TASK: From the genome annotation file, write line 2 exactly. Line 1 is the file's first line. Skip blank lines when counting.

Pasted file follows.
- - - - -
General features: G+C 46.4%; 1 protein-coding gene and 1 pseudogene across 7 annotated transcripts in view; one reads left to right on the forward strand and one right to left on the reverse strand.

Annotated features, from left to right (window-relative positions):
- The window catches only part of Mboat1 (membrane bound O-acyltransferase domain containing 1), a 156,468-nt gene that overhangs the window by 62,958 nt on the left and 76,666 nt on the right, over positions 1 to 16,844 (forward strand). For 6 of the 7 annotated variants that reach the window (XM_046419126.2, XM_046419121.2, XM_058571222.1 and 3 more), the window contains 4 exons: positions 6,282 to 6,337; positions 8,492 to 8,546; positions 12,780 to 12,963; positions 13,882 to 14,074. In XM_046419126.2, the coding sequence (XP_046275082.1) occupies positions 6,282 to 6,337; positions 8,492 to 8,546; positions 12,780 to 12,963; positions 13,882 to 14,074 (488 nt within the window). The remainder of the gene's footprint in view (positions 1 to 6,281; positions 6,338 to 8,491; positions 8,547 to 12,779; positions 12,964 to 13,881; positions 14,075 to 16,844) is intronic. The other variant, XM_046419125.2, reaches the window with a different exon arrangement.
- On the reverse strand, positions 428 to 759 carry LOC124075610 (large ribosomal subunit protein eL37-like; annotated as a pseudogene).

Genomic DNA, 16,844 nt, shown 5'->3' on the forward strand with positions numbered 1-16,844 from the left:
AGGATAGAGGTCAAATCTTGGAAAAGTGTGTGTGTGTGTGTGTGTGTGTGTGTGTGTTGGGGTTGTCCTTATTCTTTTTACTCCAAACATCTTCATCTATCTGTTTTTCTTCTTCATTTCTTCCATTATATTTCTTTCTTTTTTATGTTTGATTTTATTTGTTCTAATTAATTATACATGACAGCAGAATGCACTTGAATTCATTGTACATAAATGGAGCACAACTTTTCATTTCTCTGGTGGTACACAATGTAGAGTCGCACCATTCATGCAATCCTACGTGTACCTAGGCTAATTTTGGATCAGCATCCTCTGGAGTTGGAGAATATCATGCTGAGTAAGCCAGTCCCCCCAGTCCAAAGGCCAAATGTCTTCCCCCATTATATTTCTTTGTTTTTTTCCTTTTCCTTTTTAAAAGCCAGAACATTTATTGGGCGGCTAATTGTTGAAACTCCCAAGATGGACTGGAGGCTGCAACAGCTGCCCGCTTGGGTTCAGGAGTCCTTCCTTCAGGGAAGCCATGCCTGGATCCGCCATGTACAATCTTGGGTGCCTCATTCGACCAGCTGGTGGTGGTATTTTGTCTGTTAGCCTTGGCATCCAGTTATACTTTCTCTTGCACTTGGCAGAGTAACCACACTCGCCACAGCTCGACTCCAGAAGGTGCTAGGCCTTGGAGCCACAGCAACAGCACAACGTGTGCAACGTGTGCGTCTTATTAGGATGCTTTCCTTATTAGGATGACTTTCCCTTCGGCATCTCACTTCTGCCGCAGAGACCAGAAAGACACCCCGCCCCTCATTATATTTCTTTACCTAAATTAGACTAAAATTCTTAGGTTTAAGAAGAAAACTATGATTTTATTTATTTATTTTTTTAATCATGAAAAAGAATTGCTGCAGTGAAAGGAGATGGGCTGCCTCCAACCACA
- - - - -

Annotated features, from left to right (window-relative positions):